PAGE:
We looked at banned books in Utah’s biggest school districts. What we found might surprise you.

The Salt Lake Tribune compiled a list of 262 books removed across 17 school districts. One literature professor asks: “What are we going to be left with?”

(Illustration by Christopher Cherrington | The Salt Lake Tribune) The Salt Lake Tribune compiled a list of 262 books removed across 17 school districts.

One book was a finalist for the prestigious National Book Award. One topped a nationwide list for “Best Fiction for Young Adults.” Another has sold 3 million copies and been adapted into a popular Netflix series.

All top the list for the titles most banned by Utah’s biggest school districts.

As the push to remove books from classrooms and libraries wages on — led largely by conservative parent groups across the country and the state — The Salt Lake Tribune looked into what titles have been targeted in the schools attended by most of the state’s children.

The effort to challenge books was codified here with a 2022 law banning any titles containing “pornographic or indecent content” from Utah K-12 libraries and classrooms. And since that took effect, there have been hundreds of complaints filed and hundreds of books pulled.

The Tribune requested a list of the books removed from 17 of the 41 school districts in the state, all along the Wasatch Front, in Utah County and Davis County, down to Washington County School District in southern Utah. Collectively, those districts account for more than 70% of Utah’s public K-12 students.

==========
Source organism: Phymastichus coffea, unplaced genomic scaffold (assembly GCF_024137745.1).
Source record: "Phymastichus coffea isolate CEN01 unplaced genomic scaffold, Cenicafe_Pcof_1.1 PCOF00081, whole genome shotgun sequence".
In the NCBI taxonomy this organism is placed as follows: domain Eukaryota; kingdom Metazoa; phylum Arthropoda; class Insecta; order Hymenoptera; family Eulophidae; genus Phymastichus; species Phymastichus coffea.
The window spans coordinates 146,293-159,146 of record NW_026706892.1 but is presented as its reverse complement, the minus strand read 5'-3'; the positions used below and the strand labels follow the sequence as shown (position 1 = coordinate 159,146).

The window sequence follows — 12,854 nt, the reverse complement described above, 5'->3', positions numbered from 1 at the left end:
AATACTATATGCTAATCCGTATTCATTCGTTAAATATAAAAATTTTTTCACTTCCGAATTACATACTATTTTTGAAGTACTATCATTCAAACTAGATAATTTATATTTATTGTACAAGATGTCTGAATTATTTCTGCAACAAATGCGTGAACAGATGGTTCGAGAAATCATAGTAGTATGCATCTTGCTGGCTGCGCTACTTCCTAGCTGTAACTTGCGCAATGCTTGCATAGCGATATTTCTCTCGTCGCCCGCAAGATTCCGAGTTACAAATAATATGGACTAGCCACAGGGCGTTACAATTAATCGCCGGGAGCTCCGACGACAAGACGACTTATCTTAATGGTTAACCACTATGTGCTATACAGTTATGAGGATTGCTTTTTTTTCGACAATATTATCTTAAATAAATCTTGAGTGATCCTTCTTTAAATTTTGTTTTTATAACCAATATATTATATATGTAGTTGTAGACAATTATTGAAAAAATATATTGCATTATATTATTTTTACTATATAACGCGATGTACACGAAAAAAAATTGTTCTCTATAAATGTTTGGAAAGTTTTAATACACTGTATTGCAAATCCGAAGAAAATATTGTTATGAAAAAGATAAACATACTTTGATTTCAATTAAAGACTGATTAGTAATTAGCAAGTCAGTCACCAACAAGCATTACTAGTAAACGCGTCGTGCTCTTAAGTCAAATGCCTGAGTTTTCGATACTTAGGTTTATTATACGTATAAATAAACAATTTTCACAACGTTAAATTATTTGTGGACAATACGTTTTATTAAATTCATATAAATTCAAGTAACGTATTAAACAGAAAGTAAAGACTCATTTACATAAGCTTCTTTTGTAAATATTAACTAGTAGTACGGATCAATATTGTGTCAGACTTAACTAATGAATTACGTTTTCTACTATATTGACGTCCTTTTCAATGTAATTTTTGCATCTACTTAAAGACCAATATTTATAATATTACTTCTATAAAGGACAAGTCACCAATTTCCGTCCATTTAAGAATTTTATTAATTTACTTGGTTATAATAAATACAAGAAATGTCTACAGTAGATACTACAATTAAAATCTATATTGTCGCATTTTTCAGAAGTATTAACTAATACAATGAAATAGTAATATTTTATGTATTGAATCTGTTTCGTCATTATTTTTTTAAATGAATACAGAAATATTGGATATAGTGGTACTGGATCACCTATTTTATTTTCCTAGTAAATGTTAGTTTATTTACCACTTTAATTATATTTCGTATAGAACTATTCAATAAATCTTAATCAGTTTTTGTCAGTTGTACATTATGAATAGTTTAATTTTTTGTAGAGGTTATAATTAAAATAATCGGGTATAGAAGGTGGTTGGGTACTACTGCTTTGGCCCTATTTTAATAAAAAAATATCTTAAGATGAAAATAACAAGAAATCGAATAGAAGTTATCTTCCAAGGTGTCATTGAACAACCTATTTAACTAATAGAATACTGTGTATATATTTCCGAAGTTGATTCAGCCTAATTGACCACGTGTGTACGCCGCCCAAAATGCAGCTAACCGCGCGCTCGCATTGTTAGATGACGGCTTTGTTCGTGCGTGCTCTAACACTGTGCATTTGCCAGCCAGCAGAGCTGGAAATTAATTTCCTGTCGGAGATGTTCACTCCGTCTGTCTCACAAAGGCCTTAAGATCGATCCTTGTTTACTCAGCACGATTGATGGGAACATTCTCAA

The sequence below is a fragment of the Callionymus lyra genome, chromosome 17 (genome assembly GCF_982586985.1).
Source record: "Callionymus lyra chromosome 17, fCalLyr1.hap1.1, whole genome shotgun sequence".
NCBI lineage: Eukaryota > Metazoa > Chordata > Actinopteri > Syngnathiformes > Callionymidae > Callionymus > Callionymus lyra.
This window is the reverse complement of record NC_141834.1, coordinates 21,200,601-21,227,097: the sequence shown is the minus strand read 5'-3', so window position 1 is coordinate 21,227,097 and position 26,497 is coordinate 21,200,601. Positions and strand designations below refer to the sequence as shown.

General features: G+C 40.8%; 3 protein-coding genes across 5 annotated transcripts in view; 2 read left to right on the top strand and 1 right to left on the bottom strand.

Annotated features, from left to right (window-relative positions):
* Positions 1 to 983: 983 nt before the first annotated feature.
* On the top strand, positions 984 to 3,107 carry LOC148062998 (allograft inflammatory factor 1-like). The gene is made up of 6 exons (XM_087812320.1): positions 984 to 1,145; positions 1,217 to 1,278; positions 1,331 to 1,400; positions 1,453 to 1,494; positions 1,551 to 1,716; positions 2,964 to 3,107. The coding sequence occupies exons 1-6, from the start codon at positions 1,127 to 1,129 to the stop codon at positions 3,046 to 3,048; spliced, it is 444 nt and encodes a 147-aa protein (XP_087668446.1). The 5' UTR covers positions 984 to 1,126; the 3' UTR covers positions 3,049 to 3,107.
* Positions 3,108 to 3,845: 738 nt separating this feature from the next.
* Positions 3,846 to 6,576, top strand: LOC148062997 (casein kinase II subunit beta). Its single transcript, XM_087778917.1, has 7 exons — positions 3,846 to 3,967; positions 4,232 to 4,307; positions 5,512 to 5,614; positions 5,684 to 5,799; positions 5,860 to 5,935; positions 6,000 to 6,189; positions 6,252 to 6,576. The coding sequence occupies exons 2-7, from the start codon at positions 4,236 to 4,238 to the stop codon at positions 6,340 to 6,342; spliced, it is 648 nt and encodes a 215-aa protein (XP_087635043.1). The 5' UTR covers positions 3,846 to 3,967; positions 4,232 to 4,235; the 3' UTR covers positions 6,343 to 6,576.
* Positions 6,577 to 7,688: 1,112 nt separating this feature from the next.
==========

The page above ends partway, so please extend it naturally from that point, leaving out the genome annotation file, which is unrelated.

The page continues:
Across them, 262 books were removed between the law passing last year and school starting this fall. One of the top banned titles, “What Girls Are Made of,” was taken out of six of the districts.

[Explore our database of books banned in Utah schools]

Lauren Liang, an associate professor at the University of Utah who studies censorship in literature for children and young adults, said that number represents the shift in how book challenges are being made.

“It’s no longer about one individual objecting to just one book at their local school,” she said. “We’re seeing this new push to restrict access from these large groups that have long lists of books” that they challenge in multiple districts.

Members of the group Utah Parents United take credit for putting in the bulk of complaints here — with their Facebook page “LaVerna in the Library” dedicated to the titles they find inappropriate and offering instructions on how to submit lists to districts for review. They’ve also filed police reports when they’ve felt the districts haven’t acted quickly enough.

Most of the titles they have flagged focus on race or the LGBTQ community. They have repeatedly challenged the same books, including “The Bluest Eye” by Nobel Prize winner Toni Morrison and “Gender Queer,” a graphic novel about the author’s journey of self-identity.

The books they disapprove of — and that have been removed the most — are award winners and New York Times bestsellers. They include poetry compilations and fantasy novels.

Utah Parents United declined an interview with The Tribune for this story. And the lawmaker who sponsored the bill, Republican Rep. Ken Ivory, didn’t respond to requests for comment.

Liang said she worries many of the requests are based on keywords or select scenes, without the challenger reading the full book or looking at the context for why those scenes matter.

The reasons most often listed by school districts for removing books seem to align with that: “Sexual content.” “Violence.” “Illicit description of sex.”